The brain also has "pattern matching" built in as a way of reducing the processing needed to react to an almost infinitely complex and changing world around us.
    "Sounds like", "looks like" and therefore "probably is" all cut down the processing and time needed to react and maybe stay alive.  ie "looks like a Lion running towards me, run like fcuk".

    I believe it is totally natural to find this stuff happening to you the moment the red light comes on, even if that is only your iPhone in total privacy, your brain goes into overdrive.

    If you think about it we are only too culturally aware that the nature of a recording is that it is around for posterity, and usually publicly accessible, otherwise why would we do it?  You know that you can just delete it anytime, even right after the take, but your subconscious makes it a much bigger deal than that.

    And the adrenalin is a bit of a double edged sword, it's all too easy to significantly up the tempo, and the need for uber focus makes any distraction take on too much significance, your mind is continually testing whether that thing that just popped in is important or not, and you can find your mind racing.  That is verses the calmer focus of being in "the zone", which is a great place to be when it happens.

    As @randomhandclaps  @monquixote and @Barney have said above, virtually everyone goes through this, even hardened professionals.
    You are putting something of yourself on the line.  If you care, why wouldn't you be nervous and want to perform at your best?

    Live is actually so much easier, nerves are the bodies natural way of preparing you for giving your best, and focussing you on doing well, but in a live situation it is played and past.
    Good gig, bad gig, it's onwards and upwards the next.  Every major atrist has had good and bad gigs, so you will always have very good company, no matter how you play.

    Why do we put ourselves through that then?  Think about what makes you pick up a guitar, and what makes you want to record or play live.
    Passion for music, love of playing, the act of creation of something beautiful or something very personal, and the desire to share, the ability to express yourself in ways a non musician just couldn't fully comprehend, there are so many motivational forces.

    Add that to the adrenaline of performance, whether live or recording, and the feeling of elation and achievement when you have done well.  I recon that's the thing that drives most, if not all of us, whatever level we want to work to.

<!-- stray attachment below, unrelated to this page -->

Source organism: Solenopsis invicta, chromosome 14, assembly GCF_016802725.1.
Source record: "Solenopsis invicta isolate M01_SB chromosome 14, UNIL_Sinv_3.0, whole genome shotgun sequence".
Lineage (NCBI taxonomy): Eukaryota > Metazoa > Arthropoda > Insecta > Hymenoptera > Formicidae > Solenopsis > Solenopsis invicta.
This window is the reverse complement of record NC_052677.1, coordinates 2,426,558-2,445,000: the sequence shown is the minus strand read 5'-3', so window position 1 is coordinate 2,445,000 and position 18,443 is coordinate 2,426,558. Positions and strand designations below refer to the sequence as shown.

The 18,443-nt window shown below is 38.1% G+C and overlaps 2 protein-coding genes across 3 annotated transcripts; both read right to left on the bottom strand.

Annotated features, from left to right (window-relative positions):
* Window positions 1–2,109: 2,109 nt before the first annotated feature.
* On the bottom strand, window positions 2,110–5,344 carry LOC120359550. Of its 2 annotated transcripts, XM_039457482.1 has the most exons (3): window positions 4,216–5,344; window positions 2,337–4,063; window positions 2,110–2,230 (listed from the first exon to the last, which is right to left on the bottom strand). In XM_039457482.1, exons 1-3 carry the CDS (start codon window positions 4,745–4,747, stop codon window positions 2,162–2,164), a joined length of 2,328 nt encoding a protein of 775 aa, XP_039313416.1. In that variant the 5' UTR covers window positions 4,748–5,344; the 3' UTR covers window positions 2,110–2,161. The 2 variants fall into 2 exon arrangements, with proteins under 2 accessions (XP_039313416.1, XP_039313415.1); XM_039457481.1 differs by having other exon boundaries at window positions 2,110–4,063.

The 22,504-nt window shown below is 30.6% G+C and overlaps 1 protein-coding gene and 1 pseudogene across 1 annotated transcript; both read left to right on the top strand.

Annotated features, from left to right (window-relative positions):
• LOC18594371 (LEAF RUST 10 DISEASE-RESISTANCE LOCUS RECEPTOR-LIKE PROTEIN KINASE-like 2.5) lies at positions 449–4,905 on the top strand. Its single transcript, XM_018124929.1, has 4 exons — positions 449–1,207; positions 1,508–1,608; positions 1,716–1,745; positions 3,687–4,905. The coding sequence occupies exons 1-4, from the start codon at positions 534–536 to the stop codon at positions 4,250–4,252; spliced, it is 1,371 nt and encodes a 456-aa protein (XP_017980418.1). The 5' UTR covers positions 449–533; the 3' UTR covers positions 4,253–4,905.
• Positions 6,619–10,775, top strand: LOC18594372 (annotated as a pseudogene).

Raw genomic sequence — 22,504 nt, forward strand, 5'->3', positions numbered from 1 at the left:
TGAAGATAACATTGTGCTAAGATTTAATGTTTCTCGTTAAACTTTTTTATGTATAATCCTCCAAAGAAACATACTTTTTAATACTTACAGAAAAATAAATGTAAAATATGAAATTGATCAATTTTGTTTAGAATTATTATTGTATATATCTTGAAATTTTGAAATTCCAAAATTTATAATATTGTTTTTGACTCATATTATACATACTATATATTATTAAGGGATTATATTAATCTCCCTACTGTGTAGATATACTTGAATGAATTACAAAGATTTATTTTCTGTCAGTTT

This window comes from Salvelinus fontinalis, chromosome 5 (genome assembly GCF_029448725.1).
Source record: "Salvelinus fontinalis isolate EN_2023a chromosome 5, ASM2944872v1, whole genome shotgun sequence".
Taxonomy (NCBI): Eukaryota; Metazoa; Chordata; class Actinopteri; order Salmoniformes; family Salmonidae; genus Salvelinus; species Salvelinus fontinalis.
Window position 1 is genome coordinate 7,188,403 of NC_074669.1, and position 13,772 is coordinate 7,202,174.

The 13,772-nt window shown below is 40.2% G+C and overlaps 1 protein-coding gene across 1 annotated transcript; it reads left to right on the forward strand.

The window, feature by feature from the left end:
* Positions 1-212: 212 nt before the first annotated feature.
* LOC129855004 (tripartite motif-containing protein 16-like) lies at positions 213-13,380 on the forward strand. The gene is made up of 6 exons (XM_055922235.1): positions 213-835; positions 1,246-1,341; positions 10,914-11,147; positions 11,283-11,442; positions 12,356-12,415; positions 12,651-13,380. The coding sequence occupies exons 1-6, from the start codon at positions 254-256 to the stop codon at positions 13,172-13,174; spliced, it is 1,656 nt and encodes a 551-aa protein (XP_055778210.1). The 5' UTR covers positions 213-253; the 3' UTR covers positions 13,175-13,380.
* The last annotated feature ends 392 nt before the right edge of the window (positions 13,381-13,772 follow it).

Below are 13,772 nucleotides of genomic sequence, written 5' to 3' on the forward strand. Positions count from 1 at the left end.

Just imagine coming off stage after a killer arena or stadium gig, it will take days to come down off that high !!!

    If you've got this far, well done, sorry it was such a long post.  I've always had this affliction - "why use one word where three will do".  Still I hope it made sense and I do hope it was useful, if not now, then maybe somewhere down the line.  :)

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  • @ChrisMusic




    Thanks a lot for your help. I did read every word of your posts. I think I probably picked the worst way to record something even though it was just for curiosity more than anything.

    I was involved in a Band back in 1994 and we did do 2 days recording a Demo Tape back then and I enjoyed it a great deal. It did make a hell of a difference having the tracks (Bass, Drums) to keep time with and I think I didn't have to do too many retakes ;-)

    I know what you're saying about overdubs and stuff, you can just layer so many things in the Studio. If there is a Guitar fill your struggling to get right I suppose you could just keep the "Tape" rolling until you get it right then splice that bit out (bit of cheating etc).

    Listening back, I realised I was playing the stuff too fast and Like Chris said, it's probably the Adrenaline doing that. I'll just have to overcome that through time. I'll have plenty of practice once I get my UX1 and stuff rolling.

    Thanks again.



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  • Red light syndrome is least personally it's almost always some random really simple thing that I can play with my eyes closed that I continually fuck up when Im recording. I think sometimes you just get a sort of mental block around a particualr riff or part.

    I find often its best to mvoe on and come back to it rather than power through though.
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  • JAYJOJAYJO Frets: 1022
    I think recording yourself  lets you hear what you really sound like. Everything may sound rushed hows the vibrato, bends arent quite right etc. As has been pointed out the red light syndrome is common as is not being as good as you think you are (not talking about you personally). Recording yourself is a great way to improve your playing. As for breathing keep doing it. :)
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  • If everybody recorded themselves and listened back to it then the first round of X Factor wouldn't be half as funny.
    My muse is not a horse and art is not a race.
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  • when recording, a good trick to get in the zone is loop record:

    record through once, knowing that's not your only attempt, then the recorder starts again at the start without a pause, so you go straight back in without dwelling on it -  run it through 2-5 times

    Since you didn't think the first take was "the one", you will usually relax more during it, second take is usually nice and relaxed.  

    Eventually you need to listen to the takes.

    This will need dedicated recording software, Reaper, Protools, Logic, etc

    btw there are some 4 track and 8 track recording apps on the iphone & ipad worth trying - but they are limited

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  • @ToneControl

    Thanks, I will be getting a Line 6 ux1 soon so there maybe something similar on the recording software that comes with that? or I can try one of those instead if they are compatible.